This is also the year of the Dragon, more specifically the year of the Water Dragon. It's also The Boy's year 'cos he is a Water Dragon. Most auspicious for him. I hope this means his year will be tremendous and great things will come. :-)
Chinese New Year (CNY) usually runs for 30 days and celebrations start on the night before the 1st day of CNY with a family Reunion Dinner. This involves the whole family congregating for a meal at the home of the oldest or most senior member of the family. It usually includes a lot of food, many of them with very auspicious sounding names like "Hou See Fatt Choy" which means "good things, prosper greatly". The dish involved "Hou See" which is Chinese for oysters and "Fatt Choy" which is a kind of seaweed.
|Reunion Dinner at The Sister's home in London|
The 1st day of CNY involves visiting with family, usually "going home" to the parents' home (on the male's / husband's side of the family) and paying our respects. Red packets filled with a token amount of money as a symbol of good luck given by the married members of the family to the children and other unmarried members of the family. These are also given to friends who are visited or who visit during CNY.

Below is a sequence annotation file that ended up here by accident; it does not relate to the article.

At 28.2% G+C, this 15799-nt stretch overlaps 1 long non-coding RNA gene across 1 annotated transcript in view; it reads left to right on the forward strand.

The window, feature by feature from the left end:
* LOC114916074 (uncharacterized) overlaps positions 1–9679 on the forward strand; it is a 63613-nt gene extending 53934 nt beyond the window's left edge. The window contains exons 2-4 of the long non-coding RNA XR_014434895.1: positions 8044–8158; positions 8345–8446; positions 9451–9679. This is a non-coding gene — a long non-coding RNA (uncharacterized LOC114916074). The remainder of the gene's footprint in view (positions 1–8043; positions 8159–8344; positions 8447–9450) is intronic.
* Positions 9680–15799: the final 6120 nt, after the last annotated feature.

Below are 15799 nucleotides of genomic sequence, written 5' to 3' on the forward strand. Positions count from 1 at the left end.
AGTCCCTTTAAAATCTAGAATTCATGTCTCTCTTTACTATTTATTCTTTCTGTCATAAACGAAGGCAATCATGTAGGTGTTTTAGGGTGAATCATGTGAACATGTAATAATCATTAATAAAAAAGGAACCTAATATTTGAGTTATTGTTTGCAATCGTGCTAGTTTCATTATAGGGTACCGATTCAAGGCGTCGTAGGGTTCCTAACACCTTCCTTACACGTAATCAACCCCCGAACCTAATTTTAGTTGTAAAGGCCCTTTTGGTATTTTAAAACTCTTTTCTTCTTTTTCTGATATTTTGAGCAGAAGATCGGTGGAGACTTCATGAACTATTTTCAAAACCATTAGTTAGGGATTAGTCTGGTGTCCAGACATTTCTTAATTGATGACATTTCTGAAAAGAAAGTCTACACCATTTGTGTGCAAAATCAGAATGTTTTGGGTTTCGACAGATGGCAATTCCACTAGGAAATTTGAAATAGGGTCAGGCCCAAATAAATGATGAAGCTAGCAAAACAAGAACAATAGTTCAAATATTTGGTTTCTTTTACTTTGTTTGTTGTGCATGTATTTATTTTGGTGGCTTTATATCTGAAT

The 2nd day of CNY is usually a vegetarian day. This means the first meal of the day to "Hoy Leen" which means to "open the new year" is vegetarian. I must confess I do not know the symbolism and reason for the vegetarian food on the day. This is also the day for visiting the female's or wife's side of the family to pay respects to the grandparents on that side of the family.
Some traditions that I remember growing up during CNY include not cutting your hair until after the 2nd day of CNY because if you did it before, you'd cut away all your luck. Same went with sweeping with brooms and washing the hair - both involved getting rid of your luck and you did not want that. I remember The Mother the night before the 1st day of CNY going around the house and hiding all the brooms in the house after we came home from our grandmother's house from the Reunion Dinner.
These days, since the passing of The Paternal Grandmother, many of the uncles and other relatives moving away to other countries, CNY is a much quieter affair, usually celebrated on a much lower key that it used to be. This year we had an early Reunion Dinner at The Parents' house prior to their trip to the UK to visit The Sister and The Nephew (mostly it's to visit The Nephew, who is also Grandchild Number One).
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